Members of Israeli right-wing Likud party have formulated a petition to pressure party chairman, Prime Minister Benjamin Netanyahu, to avoid entering a coalition with left-wing rivals Zionist Union and instead opt to form a unity government with Naftali Bennett’s far-right party Jewish Home.
The petition aims to steer Likud away from uniting with the left-wing bloc headed by March election runner-up Isaac Herzog, which was established in December 2014 when Herzog’s Labor Party merged with Tzipi Livni’s Hatnuah party.
Prime Minister Netanyahu had ruled out a coalition with the Zionist Union prior to the elections, and has since been reaching out to smaller right-wing parties to form a new government after Likud earned a surprise victory winning 30 out of 120 seats in the Israeli Knesset (Parliament).
However, disunity among the right-wing parties is making Netanyahu’s job of distributing government ministries extremely difficult as a deadline set by Israeli President Reuven Rivlin to form a coalition fast approaches.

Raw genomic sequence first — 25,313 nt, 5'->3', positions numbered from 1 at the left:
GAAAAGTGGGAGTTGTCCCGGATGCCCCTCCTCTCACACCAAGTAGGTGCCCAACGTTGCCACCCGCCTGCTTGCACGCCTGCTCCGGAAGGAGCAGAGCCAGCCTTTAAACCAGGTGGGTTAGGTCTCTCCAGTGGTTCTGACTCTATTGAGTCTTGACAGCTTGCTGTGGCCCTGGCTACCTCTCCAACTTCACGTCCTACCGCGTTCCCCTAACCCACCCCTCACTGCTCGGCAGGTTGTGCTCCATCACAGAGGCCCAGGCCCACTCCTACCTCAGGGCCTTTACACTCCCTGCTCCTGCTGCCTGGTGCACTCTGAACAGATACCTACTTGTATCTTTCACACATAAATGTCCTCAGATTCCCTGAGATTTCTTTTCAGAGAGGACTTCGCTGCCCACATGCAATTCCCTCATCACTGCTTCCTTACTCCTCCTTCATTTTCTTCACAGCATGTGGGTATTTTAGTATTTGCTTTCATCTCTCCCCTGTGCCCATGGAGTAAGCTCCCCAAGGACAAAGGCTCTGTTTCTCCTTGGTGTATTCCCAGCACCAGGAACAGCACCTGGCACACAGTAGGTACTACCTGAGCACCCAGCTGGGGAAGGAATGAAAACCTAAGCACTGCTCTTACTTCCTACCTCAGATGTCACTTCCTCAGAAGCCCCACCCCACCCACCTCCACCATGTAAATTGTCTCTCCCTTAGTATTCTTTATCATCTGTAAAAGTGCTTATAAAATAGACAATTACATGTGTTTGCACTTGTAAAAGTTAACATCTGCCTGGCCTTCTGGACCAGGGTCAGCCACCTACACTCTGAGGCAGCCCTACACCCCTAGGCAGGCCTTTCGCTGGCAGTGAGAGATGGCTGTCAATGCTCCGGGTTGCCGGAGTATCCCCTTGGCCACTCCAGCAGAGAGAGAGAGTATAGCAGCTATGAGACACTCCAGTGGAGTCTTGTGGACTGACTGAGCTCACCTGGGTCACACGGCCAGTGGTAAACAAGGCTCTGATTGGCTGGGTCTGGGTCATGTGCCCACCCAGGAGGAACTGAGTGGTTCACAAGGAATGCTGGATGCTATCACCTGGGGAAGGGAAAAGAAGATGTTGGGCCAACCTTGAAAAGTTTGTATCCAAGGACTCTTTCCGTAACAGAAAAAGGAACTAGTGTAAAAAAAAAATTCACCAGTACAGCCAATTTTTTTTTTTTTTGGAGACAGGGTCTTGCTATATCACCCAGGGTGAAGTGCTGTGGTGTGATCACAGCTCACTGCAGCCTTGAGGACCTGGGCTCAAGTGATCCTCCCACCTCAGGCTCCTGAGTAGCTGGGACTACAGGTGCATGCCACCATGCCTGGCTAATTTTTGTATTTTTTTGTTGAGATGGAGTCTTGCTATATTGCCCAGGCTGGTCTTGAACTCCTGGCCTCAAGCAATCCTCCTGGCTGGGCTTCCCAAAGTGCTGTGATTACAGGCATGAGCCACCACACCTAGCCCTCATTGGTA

Jewish Home party leader, Economy Minister Naftali Bennett, who has expressed interest in taking control of the Foreign Ministry and Public Security Ministry, previously warned Netanyahu to keep his pre-election promise to abandon the two-state solution with the Palestinians.
“The entire world has heard Prime Minister Netanyahu's public statements, all along the campaign, and therefore we must make sure that the Jewish Home becomes a partner in the coalition, in any case,” Likud veteran and Rosh Ha'ayin Branch Chairman Mati Yitzchak was quoted saying by Arutz Sheva, adding many votes came from Jewish Home supporters living in the West Bank settlements.